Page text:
Future of revamped health care bill remains dubious in House


White House sources indicated that they wanted a vote on the updated version of the AHCA as early as next week, a prospect Brat said he would favor.

"We are going to have a big win soon, because we are going to have health care and that's going to happen".

"It's incredible the diverse things you hear from different people", Cole said, noting the responses range from "'it's hopeless" to "Oh, it's going to get there'". "More immediately on health care, they'll have to deal with the Obamacare subsidies, CSRs".

But the official cautioned that some Republican House members are still at odds over some of the bill's points. "Are you shocked to hear that?"

The colleagues he has spoken with appear "cautiously optimistic", Cole added.

"I don't think it's having to rewrite the bill".

The Tuesday Group has roughly 50 members.

"They have yet another agreement in principle, but no final legislative language", the member told CNN.

"But (we) reiterated our most pressing concern: the instability in the individual market created by the uncertainty of funding for the cost sharing reduction (CSR) program", Grow said.

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"Some people on Capitol Hill believe you can get one of two things next week, a vote on health care or a vote on a government funding bill", Fabian told Trump, before asking which of the two the President prioritized.

House Speaker Paul Ryan pulled the bill from the floor March 24 for lack of votes to pass it.

Ryan said he and others are working on "finishing touches" to their repeal and replace legislation, though he also acknowledged that this work is "difficult".

But there are significant obstacles. Another Republican aide involved in the talks, when asked how many moderates this could bring on board, said only that "discussions are still ongoing with moderates". (The Freedom Caucus) said yes to him. It would also preserve the health law's ban on insurers rejecting customers with pre-existing medical conditions.

As former Harry Reid staffer Adam Jentleson tweeted, "MacArthur has put moderates in position to take the blame if the new bill fails and lose their seats if it passes". The GOP health-care bill as it stands would instead allow states to spell out essential health benefits. States would have the option to get a waiver from some of the federal standards if they attest that they're trying to reduce health care costs or increase the number of people who are covered.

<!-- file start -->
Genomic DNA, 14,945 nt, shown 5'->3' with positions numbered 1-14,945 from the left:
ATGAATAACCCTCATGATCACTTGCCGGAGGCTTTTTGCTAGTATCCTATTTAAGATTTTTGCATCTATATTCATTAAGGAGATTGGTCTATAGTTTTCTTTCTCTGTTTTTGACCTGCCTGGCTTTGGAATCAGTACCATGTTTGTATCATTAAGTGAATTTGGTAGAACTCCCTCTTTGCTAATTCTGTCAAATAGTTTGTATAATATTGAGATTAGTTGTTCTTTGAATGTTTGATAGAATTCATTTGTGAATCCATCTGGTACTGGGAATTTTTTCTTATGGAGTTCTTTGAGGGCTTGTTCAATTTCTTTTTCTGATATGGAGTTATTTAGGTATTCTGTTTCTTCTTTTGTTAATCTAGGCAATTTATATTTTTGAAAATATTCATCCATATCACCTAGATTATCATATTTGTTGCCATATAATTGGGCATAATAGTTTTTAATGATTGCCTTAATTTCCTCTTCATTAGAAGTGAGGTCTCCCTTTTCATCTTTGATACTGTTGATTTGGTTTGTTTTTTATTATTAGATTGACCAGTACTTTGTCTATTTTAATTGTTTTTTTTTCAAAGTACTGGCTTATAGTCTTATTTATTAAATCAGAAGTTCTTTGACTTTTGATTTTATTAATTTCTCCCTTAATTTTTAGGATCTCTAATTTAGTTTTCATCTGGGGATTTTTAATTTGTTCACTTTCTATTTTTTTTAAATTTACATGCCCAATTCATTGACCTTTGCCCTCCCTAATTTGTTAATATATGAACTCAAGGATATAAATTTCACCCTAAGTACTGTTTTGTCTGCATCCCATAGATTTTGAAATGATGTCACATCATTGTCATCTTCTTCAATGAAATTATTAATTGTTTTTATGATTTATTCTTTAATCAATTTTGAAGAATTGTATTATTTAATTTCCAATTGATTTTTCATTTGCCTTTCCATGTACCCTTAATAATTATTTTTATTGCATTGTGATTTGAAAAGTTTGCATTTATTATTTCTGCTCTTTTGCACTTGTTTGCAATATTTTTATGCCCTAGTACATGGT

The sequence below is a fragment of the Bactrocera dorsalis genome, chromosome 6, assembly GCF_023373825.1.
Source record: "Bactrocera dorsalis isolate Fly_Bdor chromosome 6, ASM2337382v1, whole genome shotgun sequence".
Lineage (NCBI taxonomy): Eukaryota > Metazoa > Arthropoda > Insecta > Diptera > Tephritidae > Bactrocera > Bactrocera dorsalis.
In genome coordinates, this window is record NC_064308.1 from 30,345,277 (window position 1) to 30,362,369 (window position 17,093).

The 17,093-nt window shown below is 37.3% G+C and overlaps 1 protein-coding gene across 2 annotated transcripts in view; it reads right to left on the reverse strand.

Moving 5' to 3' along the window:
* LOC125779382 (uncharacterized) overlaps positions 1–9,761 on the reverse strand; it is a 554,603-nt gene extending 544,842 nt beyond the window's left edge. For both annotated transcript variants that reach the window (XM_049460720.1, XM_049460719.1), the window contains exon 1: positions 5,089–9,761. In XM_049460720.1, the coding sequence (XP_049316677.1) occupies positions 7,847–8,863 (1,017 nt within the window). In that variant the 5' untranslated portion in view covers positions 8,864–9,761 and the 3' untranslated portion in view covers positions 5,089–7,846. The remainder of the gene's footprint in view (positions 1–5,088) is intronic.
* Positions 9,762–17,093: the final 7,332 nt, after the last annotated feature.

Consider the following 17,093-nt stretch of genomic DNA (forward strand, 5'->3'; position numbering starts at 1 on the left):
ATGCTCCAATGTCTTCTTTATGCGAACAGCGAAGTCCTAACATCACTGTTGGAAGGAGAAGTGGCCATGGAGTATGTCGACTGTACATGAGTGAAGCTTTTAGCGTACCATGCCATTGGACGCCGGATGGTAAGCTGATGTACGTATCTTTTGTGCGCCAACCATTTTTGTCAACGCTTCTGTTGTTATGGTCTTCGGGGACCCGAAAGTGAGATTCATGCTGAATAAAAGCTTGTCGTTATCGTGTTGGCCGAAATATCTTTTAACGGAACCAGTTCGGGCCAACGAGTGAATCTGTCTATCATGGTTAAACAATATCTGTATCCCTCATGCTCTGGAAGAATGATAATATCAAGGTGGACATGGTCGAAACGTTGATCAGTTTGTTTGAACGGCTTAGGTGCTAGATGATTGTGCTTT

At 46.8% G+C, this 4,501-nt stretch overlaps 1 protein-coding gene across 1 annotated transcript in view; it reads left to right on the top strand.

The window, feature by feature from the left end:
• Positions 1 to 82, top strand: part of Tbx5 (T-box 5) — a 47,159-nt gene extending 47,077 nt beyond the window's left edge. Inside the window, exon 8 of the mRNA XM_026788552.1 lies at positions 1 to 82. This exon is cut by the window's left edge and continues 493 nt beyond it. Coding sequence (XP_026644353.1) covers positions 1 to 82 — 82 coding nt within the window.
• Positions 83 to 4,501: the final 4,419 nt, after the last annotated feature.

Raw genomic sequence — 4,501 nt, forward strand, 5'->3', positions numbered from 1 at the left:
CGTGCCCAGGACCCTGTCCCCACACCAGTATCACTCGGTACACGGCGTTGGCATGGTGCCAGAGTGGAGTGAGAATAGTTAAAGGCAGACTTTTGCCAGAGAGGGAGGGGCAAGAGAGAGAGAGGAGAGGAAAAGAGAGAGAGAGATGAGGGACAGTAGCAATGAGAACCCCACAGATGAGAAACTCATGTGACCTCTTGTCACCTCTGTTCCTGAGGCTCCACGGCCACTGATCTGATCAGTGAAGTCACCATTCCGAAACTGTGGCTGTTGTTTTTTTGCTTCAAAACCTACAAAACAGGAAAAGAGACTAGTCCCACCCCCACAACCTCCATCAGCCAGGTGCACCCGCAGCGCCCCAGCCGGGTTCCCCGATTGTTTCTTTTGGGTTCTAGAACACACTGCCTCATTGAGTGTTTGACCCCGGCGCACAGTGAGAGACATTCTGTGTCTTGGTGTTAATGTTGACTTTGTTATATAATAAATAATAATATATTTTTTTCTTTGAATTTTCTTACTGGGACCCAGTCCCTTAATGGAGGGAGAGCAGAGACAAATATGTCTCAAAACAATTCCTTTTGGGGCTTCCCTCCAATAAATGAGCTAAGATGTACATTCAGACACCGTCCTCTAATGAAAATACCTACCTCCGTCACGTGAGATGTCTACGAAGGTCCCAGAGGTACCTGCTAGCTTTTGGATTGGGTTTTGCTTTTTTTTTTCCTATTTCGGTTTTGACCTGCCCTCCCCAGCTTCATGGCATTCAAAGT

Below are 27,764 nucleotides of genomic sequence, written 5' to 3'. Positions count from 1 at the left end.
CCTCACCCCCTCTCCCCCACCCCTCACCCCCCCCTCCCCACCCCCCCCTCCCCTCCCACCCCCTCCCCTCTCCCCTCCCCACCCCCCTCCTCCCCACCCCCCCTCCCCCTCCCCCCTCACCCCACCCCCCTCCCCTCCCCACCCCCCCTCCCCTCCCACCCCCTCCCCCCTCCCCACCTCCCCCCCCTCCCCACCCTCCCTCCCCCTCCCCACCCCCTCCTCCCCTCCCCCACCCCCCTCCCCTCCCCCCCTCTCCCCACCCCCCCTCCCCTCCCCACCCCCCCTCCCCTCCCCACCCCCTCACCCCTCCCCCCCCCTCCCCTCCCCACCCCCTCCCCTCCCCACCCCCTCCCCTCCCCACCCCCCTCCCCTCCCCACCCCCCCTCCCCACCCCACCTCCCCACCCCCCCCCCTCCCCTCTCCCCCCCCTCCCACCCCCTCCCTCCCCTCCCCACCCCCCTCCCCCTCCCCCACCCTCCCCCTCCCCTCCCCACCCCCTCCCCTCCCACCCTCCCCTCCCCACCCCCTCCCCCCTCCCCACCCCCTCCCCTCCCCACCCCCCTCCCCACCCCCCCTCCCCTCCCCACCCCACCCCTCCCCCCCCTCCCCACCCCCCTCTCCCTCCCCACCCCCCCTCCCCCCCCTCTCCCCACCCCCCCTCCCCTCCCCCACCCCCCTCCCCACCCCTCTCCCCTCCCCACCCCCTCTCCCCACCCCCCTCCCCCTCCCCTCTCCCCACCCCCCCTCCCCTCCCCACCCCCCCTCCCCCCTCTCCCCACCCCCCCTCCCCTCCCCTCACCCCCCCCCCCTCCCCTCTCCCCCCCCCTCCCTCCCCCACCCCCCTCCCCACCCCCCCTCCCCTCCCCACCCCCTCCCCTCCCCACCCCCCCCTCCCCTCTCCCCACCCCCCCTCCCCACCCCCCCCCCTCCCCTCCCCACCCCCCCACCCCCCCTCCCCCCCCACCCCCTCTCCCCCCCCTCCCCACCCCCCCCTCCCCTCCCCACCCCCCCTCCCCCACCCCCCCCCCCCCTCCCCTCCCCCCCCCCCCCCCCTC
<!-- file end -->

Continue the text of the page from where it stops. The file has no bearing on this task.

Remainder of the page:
"While President Trump and leaders in Congress promised to protect health coverage for those with pre-existing conditions, this new plan undermines this critically important and wildly popular ACA provision".

The AHCA also would provide about $100 billion to the states in a "stability fund" that could be used to establish and subsidize high-risk pools. "It allows the states to opt out of the (regulations) to bring down the price".

Critics argue this could make it more hard for some people to get healthcare, and GOP aides have said the changes may make it hard for centrists in the GOP caucus, who also opposed the first bill, to back this one.

"Everything had been moving smoothly until the administration moved in with a heavy hand", said Matt House, a spokesman for Senate Minority Leader Charles Schumer, D-N.Y. And as ever, there is a strong disconnect between what President Trump wants-any sort of legislative "achievement" before his first 100 days are up-and what the House Republican conference is capable of delivering. Tom Cotton (R-Ark.) said he couldn't support a proposal that jeopardized coverage for the approximately 300,000 people in his state dependent on the Affordable Care Act's Medicaid expansion.